At least 176 languages are spoken in New York City, though some say as many as 800. New York’s police department is said to have more speakers of Arabic than the FBI has. Still, amid this Babel, one does not hear much Irish, and this in a city that experienced waves of heavy Irish immigration.
But this morning at St Agnes Church, a small chapel almost hidden on East 43rd Street, St Patrick’s Day mass was said in Irish by Father Aidan O’Driscoll, visiting from Cork. The church was packed with what seemed an equal mix of Irish and Irish-Americans. (Some curious New Yorkers also strolled in, lured perhaps by the piper playing Irish music outside the church door.) Translations were handed out so everyone could follow along. During the “Our Father”, or the “Ár nAthair”, the colleague who accompanied me noticed that part of the translation differed from the usual one used in Catholic churches:
Agus maith dúinn ár bhfiacha
Mar a mhaithimidne ár bhféichiúnaithe féin
The translation read
And forgive us our debts
As we forgive our own debtors
She reckoned the Irish government, the beleaguered beneficiary of an €89 billion bail-out from the EU, must have had the words changed.
One does not hear Irish spoken much in Ireland either, except in the Gaeltacht, the Irish-speaking regions, or on TG4 (TG a Ceathair), the Irish language television station. Although Irish is the first official language according to the Irish constitution, just 42% of the 4.2m people living in Ireland can speak some of it, and only 3% use Irish as their household language. The language, all agree, is vulnerable. Once the Irish finish school, few remember more than a few words and phrases, despite 1,500 hours of study over 13 years. Eighty or so years of trying to revive the language through compulsion, partly thanks to stuffy and conservative pedagogy, have failed.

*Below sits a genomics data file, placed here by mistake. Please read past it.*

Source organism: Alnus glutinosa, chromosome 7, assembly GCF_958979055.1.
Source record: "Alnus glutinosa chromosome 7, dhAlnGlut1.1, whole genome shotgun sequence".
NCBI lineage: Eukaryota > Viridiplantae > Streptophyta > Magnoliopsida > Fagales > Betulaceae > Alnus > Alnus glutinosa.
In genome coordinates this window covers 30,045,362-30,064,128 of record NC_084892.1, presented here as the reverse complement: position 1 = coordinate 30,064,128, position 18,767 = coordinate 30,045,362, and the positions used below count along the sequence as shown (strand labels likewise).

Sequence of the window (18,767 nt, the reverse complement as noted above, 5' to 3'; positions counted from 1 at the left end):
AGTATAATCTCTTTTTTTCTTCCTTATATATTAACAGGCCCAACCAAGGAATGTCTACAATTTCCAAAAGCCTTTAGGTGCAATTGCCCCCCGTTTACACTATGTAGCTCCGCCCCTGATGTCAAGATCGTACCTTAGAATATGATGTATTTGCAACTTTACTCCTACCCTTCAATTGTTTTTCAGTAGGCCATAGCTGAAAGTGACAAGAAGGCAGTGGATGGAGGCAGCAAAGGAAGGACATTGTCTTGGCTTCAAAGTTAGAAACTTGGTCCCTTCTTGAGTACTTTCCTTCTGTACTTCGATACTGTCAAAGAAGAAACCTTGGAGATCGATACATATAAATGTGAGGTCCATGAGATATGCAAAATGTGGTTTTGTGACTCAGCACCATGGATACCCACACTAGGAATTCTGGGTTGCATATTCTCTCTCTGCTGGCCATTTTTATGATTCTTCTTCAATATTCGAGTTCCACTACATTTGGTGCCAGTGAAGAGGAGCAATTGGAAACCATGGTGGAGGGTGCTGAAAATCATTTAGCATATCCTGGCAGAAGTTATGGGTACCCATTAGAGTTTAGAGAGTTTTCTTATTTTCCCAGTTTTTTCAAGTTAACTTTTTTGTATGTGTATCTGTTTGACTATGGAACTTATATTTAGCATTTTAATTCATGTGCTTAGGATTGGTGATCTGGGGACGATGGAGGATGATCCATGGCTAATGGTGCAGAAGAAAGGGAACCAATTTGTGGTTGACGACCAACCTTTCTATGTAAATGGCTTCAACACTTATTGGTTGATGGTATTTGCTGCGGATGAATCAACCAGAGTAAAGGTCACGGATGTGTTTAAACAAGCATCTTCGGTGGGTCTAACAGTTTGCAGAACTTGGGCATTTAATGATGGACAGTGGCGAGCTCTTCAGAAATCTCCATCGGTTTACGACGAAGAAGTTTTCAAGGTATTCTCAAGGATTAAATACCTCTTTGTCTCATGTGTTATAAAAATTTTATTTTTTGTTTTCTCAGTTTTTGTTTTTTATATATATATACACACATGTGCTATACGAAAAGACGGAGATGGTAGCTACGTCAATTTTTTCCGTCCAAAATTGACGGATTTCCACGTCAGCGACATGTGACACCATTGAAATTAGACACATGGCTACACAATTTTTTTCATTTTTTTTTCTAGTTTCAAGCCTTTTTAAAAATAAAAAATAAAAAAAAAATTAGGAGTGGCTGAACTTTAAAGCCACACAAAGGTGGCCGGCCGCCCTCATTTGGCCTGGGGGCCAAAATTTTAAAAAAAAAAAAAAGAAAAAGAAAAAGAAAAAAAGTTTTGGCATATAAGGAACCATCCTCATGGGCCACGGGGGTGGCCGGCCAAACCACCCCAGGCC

Fine Gael, during the recent election campaign, proposed ending compulsory Irish in the Leaving Certificate cycle, a series of exams broadly equivalent to Britain’s A-Levels. At the time, Mary Hanafin, a Fianna Fail minister, said that this would be “an act of cultural vandalism.” Opponents point to Britain, which, in 2002, dropped compulsory study of a modern European language. As a result, less than half of British students now study a modern European language. Interestingly, a February poll found that 61% of young people are in favour of compulsory Irish, while those older than 55 were considerably cooler towards it.
Fine Gael has since backed off its proposal. Instead, Enda Kenny, Fine Gael’s leader and Ireland's new Taoiseach (prime minister), has announced an audit of the curriculum and a "thorough reform" of Irish teaching. Seán Ó Cuirreáin, an official language monitor, has suggested splitting Irish into two courses. One would emphasise the basics and practical communication for non-native speakers. The other, for the more fluent, would focus on literature and language history. Despite cries that the language is dying, Irish is thriving in spots, albeit mostly middle-class spots, thanks to the growth of Gaelscoileanna, Irish schools.
Perhaps Ireland should take a page from Francisco Franco’s book. He suppressed Catalan beginning in the 1930s. Today, the language is flourishing, with some 9m speakers. Making Irish risqué, rather than required, might be the way for us all to have a better blás.
Picture credit: Paolo Camera (via Flickr)